|Glimmer of Optimism From The Land Registry|
Local housing market showing signs of recovery
Local house prices are beginning to stabilise according to recent statistics issued by the Land Registry.
The statistics show that prices in Hammersmith and Fulham continued to decline in the first five months of this year but appeared to bottom out between May and June.
The average price of a property in the borough in June was £416,193 – just 0.1% lower than the average price in May.
While the latest Land Registry figures only go up to June 2009, local estate agents say they have witnessed significant price increases in recent months.
"Considering the dire state of the economy we have seen an unexpected 10% bounce in house prices over the last four months," said Philip Wooller, manager of Douglas & Gordon's Hammersmith & Shepherd's Bush office. "This has been driven by an acute lack of stock, increased confidence and pent up demand from those who have been renting. Buyers are still seeing discounts brought about by the credit crunch, but the market has stabilised and it seems prices will hold for the foreseeable future."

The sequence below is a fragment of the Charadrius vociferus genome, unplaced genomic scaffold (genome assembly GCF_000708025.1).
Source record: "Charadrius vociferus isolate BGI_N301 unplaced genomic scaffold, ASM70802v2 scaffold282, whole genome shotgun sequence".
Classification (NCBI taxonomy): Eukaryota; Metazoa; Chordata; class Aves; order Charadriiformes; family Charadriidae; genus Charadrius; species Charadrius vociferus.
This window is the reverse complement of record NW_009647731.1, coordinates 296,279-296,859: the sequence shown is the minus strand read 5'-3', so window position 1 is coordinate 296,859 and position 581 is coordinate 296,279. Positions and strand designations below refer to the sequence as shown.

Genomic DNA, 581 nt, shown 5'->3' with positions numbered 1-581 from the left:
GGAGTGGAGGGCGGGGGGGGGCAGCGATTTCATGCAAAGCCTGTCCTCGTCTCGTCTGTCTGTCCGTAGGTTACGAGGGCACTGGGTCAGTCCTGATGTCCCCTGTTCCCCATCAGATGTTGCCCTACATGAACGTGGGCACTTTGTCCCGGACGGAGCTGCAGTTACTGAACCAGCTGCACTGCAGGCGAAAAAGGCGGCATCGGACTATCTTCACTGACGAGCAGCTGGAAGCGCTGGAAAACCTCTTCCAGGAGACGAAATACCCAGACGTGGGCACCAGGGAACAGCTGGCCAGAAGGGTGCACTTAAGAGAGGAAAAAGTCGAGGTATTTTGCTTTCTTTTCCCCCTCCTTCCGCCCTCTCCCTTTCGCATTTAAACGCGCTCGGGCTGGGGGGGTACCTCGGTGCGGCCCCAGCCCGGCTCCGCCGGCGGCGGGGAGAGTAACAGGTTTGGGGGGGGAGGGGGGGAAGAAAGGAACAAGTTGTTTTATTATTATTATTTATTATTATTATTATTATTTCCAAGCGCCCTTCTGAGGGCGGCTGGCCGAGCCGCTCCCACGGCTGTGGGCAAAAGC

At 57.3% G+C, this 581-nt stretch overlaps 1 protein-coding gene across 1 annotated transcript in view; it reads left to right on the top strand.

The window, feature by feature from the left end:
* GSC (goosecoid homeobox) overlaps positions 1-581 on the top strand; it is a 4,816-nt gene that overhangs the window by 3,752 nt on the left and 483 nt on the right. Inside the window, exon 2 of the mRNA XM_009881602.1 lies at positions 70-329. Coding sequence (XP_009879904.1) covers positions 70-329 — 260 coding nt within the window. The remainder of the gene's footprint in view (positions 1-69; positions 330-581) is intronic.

However, he warned that those wanting to sell had to be realistic about the price they could expect to achieve: "Talk of the acute lack of stock in London must not be confused with a large supply of overpriced, bad property. Vendors of sub-standard properties can expect to wait some time before they achieve their unrealistic price expectations. In my opinion I think we will see a lot more property coming on in September/October, so people are better off selling now before the seasonal increase of stock in the autumn," said Wooller.
Land Registry statistics show that while the volume of sales in Hammersmith and Fulham dipped at the beginning of the year, it began to rise sharply again in March. In April – the latest month for which volume figures are available – 80 properties changed hands in the borough, compared to just 55 in February.
Douglas and Gordan's Philip Wooller said there were now many people out looking for property in the Shepherd's Bush area: "The relatively cheap cost of borrowing is attracting cash rich buyers who see bricks and mortar as a better alternative investment to stocks and shares, or money in the bank. People with no property to sell and those with large amounts of cash who don't want to miss the bottom of the market are out in their droves looking for small two and three bedroom houses. Many of these buyers work in The City and are attracted to the Shepherd's Bush area because of the direct link via the Central Line," he said.
Source: Land Registry
August 12, 2009